I disagree with this. Let me explain it as simply as I can. Would you like it if your Targeting pod arbitrarily missed every once in a while based on a % chance, simply because RNG? I agree that during hard maneuvers it should be very difficult to keep the sighting system "locked" on a target, but as far as I know that is already in the sim and Petrovich uses the system to it's limits, just like a human would. Just because we haven't seen it doesn't mean that Petrovich can't miss, I'm sure he can and will miss based on how well we fly and hard we make it for him to keep sighting the target correctly. 

 

If a real life targeting pod has 100% hit rates, then I want the targeting pod to have 100% hit rates in the game.

And weapon operators, I want to perform as closely as they can to human operators.

I have no idea how well the real Petrovich's performed in the field, but I know that the existing AI's in DCS vastly outperform humans in terms of observing and aiming.

 

As for operating within the limits of the sight, I think you can get a god-like performance while still operating the sight within its limits if you let an AI control it. 

Basically we have only two relevant axes, pitch and yaw, that the operator has to compensate for.

Humans will take some time to detect movement on an axis, and then always over- or undercompensate to some degree. Not due to the limits of the sight, but due to the limits of human cognitive and motor function. 

An AI can always compensate perfectly within a fraction of a second (as you can see in targeting pods).

 

Again, I don't know how real-life operators performed, so perhaps the human limitations are negligible, but I don't want a superman in the front seat that always hits, no matter how rough we are flying. 

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Russian equipment throughout the Cold War was of poor quality and lacked the technology when compared to NATO. This USSR doctrine of mass production resulted surplus material and the prolonged use of that outdated material for a considerable period of time, post collapse of the East German border and the USSR. It’s only been in the last 20-years or so that Russia has invested heavily in upgrading its military capability and technology to be on parr with Western nations. 
 

The limitations of the-optical sighting system of the gazelle and Lynx helicopters during the Cold War era was of concern and was often discussed in the crew rooms. Concerns being, the ability to acquire targets through a simple optical device in a combat environment of an approaching USSR armoured division. The one thing the USSR was fairly good at was their mass of air defence systems and the Lynx had to try and get with reasonable proximity to optically identify and engage these defences prior to engaging the armour. This feat was challenging as it involved the aircraft being within detectable and engagement range of the air defence system such as the ZSU 24-4.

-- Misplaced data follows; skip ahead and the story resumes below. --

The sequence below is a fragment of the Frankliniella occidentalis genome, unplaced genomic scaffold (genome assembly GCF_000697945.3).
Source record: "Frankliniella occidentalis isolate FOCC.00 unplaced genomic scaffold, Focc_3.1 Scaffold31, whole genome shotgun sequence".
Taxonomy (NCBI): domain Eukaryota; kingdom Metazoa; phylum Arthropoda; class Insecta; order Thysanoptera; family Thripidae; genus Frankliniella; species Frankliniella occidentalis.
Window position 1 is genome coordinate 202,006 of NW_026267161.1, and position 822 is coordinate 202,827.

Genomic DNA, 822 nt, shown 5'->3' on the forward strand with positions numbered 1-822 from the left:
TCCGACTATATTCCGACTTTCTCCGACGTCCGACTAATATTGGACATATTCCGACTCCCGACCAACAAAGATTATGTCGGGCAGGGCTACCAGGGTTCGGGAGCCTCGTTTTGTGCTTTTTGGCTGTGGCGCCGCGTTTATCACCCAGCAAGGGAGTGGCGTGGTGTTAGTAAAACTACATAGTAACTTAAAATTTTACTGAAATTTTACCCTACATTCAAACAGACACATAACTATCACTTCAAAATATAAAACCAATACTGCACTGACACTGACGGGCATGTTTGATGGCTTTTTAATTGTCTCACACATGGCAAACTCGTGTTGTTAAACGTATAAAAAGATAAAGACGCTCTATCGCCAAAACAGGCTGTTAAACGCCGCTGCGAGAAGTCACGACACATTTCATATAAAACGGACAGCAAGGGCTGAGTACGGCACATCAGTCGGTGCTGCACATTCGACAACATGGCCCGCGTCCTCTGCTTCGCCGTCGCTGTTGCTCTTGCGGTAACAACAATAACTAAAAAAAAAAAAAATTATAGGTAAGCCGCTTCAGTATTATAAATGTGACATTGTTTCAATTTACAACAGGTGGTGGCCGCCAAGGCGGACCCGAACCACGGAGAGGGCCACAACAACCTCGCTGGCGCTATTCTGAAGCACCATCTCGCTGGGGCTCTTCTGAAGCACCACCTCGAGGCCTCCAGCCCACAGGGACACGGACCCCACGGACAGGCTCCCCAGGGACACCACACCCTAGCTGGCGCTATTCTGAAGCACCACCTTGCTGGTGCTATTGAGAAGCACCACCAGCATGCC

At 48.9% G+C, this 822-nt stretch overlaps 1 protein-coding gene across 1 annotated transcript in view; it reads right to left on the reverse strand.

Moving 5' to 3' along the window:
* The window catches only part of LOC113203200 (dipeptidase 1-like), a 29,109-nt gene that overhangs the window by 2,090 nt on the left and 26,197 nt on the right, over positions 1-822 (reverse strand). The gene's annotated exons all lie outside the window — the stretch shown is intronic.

During my time in a British Army aviation unit during the Cold War, I had the good fortune of being able to visit a large aircraft hangar in Germany, that allegedly “didn’t exist” at that time, and had hands on opportunity to climb into multiple USSR aircraft types, air defence systems and armoured vehicles. The visit reinforced our knowledge at that time that USSR technology and aircraft design and weapon delivery systems was decades behind and NATO’s only true concern was the shear number of USSR MBT (1000’s) that faced us in Europe. 

 

I don’t know if you fly, but if you do, take a pair of x10 or x12 binoculars with you, place a dot in the centre and try to maintain that dot on a vehicle that’s 3 km away during forward flight. And maintain it there for 45-60 seconds, this will take into account target acquisition, identification and missile flight time. 

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2 hours ago, Lurker said:

I disagree with this. Let me explain it as simply as I can. Would you like it if your Targeting pod arbitrarily missed every once in a while based on a % chance, simply because RNG?

 

Well not RNG... but RNG+Contrast? Yes!

 

Honestly, there should be some situations where the Shkval's automatic tracking system fails (e.g. due to intervening obstacles, low contrast, lighting conditions) and one has to manually correct to keep the cross-hairs over the target. It is unrealistic for targeting pods to be perfectly reliable! I want to sometimes have to go manual!